The Science, Changing Weather Challenges Behind Duluth’s Snow Plowing Operations

DULUTH, Minn. — Winter isn’t giving up just yet with impressive snow totals over the weekend. And for Duluth plow crews, that’s meant 16-hour shifts since Saturday working through thousands of intersections, and thousands of miles of roadways.  All of this, as a potential second storm in a week is eying the Northland in just days.

It’s no secret, frustrations around snow removal in the city of Duluth avalanched early this season in December when two liquid-soaked storm systems dumped more than two feet of snow within a week of each other.

Citizen complaints mounted and so did the snow as plows moved in.

FOX 21’s Dan Hanger talked with Geoff Vukelich, the man responsible for strategizing and executing Duluth’s 27-mile-long plowing operations, about the science behind snow removal in an area he calls one of the most challenging landscapes in the country.  Plus, Vukelich talks about how changing weather patterns are not helping.

“We’re having whiplash effects. That’s a climatology term meaning higher highs and lower lows together. We don’t have a nice easy ocean anymore. It’s very peaky,” Vukelich said, Duluth’s street maintenance operations coordinator.

Duluth’s winter storms are becoming increasingly challenging for the city’s plow drivers.

“The climate has changed. Even in the 15 years that I’ve been here, you talk to senior operators who’ve been here for 30 years — It’s just magnified,” Vukelich.

Vukelich says our winters are getting warmer, storms are getting wetter and systems are often arriving closer together.

“I have 46 pieces of equipment, but if I have heavy wet snow, I only have 22. Keep in mind this is still the largest greater fleet in Northern Minnesota,” Vulkelich said.

Vulkelich only has 22 graders during a wet snow event because he says the plows aren’t powerful enough to handle brick-wall-like snow, along with the challenges of navigating through Duluth’s unique neighborhoods, tight layout and steep hills.

“A lot of our streets were constructed in the 20s, 30s and 40s,” Vulkelich explained. “These machines you see behind us — the board underneath is 12 feet. The machine itself is 10. 5 feet wide. A lot of the infrastructure you see in Lincoln park, East Hillside, Central Hillside, they’re a 20-foot wide road, so we’re already taking over half of the road, now you put a snowbank on one side that comes off the curb about a foot, so we only got 9 feet to put a 10.5 or 11-foot machine down, we’re going to struggle,” Vulkelich said.

And that struggle often means the snow will end up back on sidewalks and driveways.

“We don’t like to fill sidewalks, we don’t want to fill your driveways in, but it’s a physics and math problem. It’s got to go somewhere,” Vulkelich said. “People are frustrated. I get it. I’ve had to shovel my driveway way too much already. But that’s also why we live here, because we like the winters.”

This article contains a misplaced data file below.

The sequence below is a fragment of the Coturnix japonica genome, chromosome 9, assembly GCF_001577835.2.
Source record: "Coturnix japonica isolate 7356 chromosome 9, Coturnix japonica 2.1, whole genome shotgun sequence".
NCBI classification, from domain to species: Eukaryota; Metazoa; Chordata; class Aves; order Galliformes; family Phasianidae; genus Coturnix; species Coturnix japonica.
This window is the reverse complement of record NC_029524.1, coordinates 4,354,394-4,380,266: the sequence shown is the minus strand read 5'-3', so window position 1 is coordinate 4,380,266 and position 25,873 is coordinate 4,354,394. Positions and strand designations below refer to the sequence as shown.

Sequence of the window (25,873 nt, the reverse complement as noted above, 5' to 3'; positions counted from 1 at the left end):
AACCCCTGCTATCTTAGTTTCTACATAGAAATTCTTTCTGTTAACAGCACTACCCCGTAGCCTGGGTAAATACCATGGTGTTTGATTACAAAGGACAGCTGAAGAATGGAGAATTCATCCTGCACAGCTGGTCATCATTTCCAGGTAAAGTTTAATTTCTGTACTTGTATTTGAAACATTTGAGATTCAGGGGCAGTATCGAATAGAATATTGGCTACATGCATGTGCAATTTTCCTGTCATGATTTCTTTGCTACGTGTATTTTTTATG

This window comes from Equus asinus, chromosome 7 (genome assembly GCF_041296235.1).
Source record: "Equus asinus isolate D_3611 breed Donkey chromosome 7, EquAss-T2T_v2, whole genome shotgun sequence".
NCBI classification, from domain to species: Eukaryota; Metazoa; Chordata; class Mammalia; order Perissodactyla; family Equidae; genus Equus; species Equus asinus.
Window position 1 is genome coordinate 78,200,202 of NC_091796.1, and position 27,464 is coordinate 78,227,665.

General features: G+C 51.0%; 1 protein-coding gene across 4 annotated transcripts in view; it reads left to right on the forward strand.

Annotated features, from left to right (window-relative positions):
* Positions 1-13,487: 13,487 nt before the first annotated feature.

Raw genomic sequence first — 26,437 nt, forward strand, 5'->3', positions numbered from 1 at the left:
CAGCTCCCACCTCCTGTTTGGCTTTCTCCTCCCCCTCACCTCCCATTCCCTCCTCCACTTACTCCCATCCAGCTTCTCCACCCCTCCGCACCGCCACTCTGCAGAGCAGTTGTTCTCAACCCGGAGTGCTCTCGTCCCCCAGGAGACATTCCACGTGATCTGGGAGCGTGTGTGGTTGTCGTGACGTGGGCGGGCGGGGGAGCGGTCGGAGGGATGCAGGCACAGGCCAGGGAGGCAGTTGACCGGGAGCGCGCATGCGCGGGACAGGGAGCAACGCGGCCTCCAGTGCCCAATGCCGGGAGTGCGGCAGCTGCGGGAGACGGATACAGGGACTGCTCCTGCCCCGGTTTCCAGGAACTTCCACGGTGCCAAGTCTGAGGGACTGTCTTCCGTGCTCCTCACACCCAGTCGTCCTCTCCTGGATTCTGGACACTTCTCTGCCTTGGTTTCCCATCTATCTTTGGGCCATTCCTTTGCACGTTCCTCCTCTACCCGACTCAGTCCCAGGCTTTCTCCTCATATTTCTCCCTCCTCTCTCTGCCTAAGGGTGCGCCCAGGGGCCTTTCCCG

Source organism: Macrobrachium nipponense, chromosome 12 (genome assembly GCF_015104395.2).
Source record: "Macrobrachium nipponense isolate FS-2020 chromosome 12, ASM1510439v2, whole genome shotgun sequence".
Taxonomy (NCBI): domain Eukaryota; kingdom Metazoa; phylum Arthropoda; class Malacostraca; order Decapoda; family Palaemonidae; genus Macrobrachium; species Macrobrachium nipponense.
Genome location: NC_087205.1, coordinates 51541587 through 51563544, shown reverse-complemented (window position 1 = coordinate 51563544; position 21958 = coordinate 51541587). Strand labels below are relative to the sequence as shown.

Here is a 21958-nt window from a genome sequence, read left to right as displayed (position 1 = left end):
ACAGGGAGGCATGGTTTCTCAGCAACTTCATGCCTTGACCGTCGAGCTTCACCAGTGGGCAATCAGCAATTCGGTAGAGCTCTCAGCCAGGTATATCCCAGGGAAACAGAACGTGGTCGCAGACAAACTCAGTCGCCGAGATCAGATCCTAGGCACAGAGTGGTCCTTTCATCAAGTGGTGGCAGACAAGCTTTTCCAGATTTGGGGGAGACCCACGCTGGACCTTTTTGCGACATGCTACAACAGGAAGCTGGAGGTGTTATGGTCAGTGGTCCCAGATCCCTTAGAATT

Vukelich says planning for winter is a year-long job — always refining and looking for ways to improve. He says he’s proud of his 35 plow drivers, calling their response this season efficient and effective, given the resources available for a city its size.

“I hope they realize when it snows on average, I’d call a 4-inch snowfall average, we have everything plowed out in 24 hours. Places like Minneapolis, St. Paul, they struggle for 2 or 3 days with 6 inches of snow. We did 26 inches of snow in three days.

But that said, Vukelich says if residents want a faster response time, there’s no quick fix. It comes down to budgets and dollars available at City Hall.

“When people say you have the money, you have the resource — each piece of equipment behind us sells for right around 300 to 350 thousand dollars. Every plow truck we have sells for roughly a half-million dollars now,” Vukelich said.

“Our staff in the early or late 90s, early 2000s was 54. And at one point 64 employees. Right now we’re currently at 35. So, we have lost employees over the years. We do have an aging fleet. You see this widely across municipalities. So, could we use help?  110 percent. I think a lot of people could use help,” Vukelich said.

As for those snow mounds and some parts of the city feeling neglected, Vukelich says there’s no reasonable staffing level to handle every mound of snow on every corner.

“It’s such a dynamic issue, but you can’t say I’m going to go fix that snow bank or I’m going to go over there and take care of that, because we have to have a plan, otherwise it gets to be very reactionary. And when we are reactionary, we lose efficiently,” Vukelich said.

There’s a strategic process that starts from clearing emergency routes first before residential and alleys. And if a second storm moves in before that process is complete, it stops and starts all over again.

“So unfortunately somebody is going to be first and somebody’s going to be last. We haven’t forgotten about the last person. You are just as important. But from an efficiency standard and from a public safety standard, we have to work through that process,” Vukelich said.

Another point Vukelich wanted to make involves 911 calls. He says if your street isn’t plowed and you need an ambulance, the city responders coordinate with the plows to lead the way into a neighborhood so no 911 calls are compromised.

And by the way, the 35 plow drivers are the same crew members who fill all those potholes when snow isn’t falling.

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